Although seeking an education from those proveably more knowledgeable is a good thing, allowing that education to amount to "my teacher told me this, so it must be true" is a mistake of breathtaking magnitude. Teachers are people too, and they sometimes fail to do all the checking they should before presenting a informative tidbit to a class. Or they (like anyone else) rely on the certainty of a friend who imparted that particular tidbit. Either way, there's room in this formula for bad information to come from a good source even when the source has nothing but the purest of intentions.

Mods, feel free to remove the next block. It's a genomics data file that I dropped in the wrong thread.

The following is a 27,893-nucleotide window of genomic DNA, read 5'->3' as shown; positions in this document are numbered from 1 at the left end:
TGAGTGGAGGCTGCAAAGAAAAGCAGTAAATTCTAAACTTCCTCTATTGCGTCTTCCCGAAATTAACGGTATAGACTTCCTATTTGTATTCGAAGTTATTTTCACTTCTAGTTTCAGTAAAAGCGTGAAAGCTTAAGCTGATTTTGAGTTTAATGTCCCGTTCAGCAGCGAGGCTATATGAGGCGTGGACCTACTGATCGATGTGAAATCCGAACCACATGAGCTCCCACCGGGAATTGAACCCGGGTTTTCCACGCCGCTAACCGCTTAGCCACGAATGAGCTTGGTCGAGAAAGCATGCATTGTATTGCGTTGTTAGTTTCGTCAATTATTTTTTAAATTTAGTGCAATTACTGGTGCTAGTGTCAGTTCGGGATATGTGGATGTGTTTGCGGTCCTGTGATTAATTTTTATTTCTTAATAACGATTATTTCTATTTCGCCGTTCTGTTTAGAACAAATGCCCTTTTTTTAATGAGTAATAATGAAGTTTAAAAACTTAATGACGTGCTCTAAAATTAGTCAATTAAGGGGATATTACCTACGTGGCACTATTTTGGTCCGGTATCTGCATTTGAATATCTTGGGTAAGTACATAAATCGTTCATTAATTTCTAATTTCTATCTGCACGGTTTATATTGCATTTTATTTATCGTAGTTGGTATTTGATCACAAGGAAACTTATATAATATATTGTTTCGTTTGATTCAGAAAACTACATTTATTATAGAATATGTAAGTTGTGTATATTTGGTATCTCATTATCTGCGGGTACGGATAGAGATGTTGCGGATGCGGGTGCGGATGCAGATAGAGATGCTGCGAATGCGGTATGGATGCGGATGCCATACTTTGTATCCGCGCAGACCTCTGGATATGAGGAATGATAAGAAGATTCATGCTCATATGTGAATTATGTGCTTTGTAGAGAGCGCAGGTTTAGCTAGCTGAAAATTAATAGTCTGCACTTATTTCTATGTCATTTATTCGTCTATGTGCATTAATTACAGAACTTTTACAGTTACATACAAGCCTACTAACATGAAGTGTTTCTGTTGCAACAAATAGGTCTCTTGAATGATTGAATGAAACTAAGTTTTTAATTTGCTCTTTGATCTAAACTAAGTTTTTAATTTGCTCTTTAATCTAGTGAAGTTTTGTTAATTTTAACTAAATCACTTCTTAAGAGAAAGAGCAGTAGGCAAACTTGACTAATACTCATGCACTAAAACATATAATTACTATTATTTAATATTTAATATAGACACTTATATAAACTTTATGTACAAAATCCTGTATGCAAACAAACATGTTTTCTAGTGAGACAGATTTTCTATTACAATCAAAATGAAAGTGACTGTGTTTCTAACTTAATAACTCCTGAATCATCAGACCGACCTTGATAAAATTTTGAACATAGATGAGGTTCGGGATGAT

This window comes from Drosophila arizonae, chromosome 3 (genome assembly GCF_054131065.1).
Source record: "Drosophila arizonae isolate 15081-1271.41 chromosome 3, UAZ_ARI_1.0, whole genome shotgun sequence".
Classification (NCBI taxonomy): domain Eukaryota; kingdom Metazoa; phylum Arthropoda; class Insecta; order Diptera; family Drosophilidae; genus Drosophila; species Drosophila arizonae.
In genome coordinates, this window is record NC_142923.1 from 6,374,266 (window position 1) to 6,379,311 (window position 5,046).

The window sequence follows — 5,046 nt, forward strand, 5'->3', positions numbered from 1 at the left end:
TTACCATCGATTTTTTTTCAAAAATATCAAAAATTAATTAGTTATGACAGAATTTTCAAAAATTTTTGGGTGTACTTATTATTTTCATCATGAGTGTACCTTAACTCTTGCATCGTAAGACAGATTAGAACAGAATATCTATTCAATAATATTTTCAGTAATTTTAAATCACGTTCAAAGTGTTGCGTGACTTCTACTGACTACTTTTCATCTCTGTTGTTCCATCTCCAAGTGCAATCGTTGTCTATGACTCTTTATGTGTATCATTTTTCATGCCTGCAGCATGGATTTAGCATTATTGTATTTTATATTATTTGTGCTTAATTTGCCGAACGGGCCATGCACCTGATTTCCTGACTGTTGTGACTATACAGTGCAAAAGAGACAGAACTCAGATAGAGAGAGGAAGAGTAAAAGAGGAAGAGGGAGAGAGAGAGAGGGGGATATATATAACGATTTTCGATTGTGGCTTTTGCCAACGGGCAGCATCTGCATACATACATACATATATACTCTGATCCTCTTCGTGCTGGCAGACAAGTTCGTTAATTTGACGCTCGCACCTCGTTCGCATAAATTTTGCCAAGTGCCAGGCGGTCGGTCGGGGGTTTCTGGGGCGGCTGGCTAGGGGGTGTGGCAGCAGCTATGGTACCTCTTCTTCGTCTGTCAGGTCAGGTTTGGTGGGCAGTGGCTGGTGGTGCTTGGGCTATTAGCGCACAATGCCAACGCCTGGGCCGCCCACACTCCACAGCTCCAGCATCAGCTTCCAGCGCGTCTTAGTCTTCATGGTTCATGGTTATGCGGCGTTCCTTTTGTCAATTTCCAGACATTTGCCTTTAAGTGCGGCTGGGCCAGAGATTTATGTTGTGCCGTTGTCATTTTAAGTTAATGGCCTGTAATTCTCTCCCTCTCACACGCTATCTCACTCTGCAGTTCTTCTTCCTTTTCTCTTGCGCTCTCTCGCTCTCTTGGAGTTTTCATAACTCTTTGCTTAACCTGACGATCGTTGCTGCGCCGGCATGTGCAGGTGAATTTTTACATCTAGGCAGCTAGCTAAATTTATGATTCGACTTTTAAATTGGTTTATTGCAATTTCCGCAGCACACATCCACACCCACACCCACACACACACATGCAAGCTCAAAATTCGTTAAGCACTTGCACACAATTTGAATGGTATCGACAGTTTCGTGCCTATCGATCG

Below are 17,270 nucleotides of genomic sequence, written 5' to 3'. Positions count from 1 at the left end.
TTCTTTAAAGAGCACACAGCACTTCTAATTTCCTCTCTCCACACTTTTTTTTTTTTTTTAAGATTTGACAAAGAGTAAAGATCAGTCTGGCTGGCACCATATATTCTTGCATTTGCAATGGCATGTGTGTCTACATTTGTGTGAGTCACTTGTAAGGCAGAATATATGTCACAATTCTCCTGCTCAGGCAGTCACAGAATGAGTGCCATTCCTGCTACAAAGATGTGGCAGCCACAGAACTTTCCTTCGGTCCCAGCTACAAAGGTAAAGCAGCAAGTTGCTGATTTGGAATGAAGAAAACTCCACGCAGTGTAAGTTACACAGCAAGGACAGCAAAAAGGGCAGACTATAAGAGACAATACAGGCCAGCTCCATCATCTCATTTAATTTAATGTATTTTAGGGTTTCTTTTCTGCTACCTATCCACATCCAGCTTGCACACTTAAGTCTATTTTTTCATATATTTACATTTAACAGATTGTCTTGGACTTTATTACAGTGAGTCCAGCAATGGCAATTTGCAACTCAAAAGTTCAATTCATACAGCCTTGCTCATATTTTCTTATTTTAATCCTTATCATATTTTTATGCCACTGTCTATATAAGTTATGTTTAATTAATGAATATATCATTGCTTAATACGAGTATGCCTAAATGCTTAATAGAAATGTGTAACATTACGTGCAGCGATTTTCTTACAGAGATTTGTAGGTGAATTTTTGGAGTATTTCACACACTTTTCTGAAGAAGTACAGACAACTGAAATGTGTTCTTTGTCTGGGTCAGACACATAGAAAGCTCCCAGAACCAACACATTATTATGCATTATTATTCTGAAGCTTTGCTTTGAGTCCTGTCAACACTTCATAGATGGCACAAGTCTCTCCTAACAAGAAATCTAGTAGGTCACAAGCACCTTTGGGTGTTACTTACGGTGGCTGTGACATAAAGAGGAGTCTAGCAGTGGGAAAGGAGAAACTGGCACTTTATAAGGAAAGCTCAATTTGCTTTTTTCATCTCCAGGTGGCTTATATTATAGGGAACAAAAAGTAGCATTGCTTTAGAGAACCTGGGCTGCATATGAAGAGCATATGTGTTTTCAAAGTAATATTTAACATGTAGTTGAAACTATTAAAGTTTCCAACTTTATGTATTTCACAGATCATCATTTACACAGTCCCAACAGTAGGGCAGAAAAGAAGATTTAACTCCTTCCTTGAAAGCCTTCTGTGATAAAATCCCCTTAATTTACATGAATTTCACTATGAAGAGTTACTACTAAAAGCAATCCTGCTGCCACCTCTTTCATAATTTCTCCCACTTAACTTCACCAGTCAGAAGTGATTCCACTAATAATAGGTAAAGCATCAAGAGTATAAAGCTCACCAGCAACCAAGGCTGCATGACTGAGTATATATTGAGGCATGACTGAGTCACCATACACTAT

Likewise, members of the clergy, police officers, and anyone else you might instinctively view as an inherently trustworthy authority figure have time and again proved they were just as capable as anyone of passing along misinformation as if it were fact. Witness the Vicar of Ewhurst's behavior in the Eric Clapton tale and examine the statements made by Father Michael Kennedy about a possible AIDS Mary in his parish for examples of the clergy taking a hand in furthering legends. Try to imagine from how many pulpits the Madalyn Murray O'Hair, Procter and Gamble, and "gay Jesus film" scares were delivered from.

As for the police, a quick look at the history of the Lights Out! hoax reveals how often this canard was passed along as 100% fact by the very group one would hope not only is always protecting us but also knows more about these matters than anyone. Some policemen have also over the years chosen to present impossible urban legends as incidents that happened to them (e.g., the RV Siphoner tale).